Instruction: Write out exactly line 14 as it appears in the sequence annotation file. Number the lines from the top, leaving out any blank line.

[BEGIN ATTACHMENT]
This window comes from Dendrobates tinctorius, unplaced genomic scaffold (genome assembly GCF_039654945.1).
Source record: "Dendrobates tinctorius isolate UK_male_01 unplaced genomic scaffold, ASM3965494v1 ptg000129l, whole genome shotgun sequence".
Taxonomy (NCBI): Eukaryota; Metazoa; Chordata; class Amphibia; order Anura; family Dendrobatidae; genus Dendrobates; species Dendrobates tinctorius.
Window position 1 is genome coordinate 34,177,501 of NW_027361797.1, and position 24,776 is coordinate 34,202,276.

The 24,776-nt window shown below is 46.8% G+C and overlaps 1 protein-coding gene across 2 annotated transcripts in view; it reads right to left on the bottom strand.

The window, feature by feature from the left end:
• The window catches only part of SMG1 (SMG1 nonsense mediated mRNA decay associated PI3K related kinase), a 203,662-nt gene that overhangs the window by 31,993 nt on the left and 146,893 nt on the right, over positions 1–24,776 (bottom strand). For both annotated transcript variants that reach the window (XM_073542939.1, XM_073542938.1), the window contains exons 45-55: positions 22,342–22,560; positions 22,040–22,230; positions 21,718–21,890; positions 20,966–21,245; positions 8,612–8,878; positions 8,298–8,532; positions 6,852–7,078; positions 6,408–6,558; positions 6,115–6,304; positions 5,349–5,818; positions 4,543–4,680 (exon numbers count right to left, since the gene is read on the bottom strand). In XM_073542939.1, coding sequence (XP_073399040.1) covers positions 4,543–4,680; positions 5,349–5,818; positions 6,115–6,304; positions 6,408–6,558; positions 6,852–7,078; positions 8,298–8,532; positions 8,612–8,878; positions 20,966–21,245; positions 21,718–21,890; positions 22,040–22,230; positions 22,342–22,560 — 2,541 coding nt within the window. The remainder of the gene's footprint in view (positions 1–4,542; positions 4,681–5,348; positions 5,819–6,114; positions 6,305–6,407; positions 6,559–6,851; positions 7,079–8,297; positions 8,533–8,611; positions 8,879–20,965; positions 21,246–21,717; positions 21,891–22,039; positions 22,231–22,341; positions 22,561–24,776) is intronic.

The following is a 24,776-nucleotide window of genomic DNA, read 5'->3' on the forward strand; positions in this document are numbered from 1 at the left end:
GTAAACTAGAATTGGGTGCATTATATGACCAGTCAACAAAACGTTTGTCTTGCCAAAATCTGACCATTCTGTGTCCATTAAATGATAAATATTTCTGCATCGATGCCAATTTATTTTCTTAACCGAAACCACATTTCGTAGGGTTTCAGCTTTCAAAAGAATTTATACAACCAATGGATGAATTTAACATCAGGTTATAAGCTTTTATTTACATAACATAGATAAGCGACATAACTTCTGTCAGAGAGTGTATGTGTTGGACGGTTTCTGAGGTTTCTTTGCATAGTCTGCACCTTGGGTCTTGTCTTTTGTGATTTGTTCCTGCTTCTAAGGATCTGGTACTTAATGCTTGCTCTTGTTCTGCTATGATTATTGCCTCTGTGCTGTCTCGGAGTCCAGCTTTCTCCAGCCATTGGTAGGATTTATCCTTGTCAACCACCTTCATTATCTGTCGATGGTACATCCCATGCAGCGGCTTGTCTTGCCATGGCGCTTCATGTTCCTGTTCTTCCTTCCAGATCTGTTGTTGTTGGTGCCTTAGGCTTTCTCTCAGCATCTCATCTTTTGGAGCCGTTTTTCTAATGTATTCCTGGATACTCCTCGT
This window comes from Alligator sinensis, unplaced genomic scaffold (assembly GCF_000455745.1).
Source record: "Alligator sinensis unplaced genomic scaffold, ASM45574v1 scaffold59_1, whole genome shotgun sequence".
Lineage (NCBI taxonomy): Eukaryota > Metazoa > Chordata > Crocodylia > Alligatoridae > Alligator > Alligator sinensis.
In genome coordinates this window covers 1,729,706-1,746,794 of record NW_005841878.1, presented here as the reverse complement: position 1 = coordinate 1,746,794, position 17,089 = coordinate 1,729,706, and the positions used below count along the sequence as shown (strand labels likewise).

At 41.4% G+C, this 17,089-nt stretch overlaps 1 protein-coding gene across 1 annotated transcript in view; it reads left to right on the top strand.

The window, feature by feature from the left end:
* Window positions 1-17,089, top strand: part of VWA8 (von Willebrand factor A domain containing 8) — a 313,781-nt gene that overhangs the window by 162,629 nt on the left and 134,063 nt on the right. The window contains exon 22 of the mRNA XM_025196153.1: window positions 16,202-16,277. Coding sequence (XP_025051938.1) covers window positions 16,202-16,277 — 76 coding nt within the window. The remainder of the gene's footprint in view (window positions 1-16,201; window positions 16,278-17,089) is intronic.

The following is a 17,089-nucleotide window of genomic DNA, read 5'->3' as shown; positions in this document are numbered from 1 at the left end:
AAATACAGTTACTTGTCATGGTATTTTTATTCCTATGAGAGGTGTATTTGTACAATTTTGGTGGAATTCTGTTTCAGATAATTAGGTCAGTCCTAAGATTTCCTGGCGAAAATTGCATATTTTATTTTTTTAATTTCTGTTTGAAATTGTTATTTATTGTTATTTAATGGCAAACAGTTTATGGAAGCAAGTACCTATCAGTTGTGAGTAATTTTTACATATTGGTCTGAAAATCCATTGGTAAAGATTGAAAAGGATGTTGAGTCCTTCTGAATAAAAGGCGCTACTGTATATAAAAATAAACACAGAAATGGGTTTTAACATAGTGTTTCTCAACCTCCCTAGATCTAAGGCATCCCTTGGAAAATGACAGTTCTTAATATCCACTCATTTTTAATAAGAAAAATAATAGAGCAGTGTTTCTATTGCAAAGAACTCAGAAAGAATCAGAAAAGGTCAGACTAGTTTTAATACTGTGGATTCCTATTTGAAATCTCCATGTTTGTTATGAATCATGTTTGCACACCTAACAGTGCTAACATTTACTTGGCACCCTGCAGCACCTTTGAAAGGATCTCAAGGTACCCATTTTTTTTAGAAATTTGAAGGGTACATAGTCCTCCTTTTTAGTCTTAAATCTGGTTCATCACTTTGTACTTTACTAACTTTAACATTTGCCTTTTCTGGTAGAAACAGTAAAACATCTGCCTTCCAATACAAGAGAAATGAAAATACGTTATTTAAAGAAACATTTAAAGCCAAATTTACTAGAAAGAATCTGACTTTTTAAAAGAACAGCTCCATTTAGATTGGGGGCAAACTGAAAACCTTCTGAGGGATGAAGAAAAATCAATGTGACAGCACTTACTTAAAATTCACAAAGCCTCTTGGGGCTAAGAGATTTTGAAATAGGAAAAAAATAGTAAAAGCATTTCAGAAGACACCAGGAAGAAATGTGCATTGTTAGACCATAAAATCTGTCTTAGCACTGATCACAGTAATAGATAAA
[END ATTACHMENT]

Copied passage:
At 41.4% G+C, this 17,089-nt stretch overlaps 1 protein-coding gene across 1 annotated transcript in view; it reads left to right on the top strand.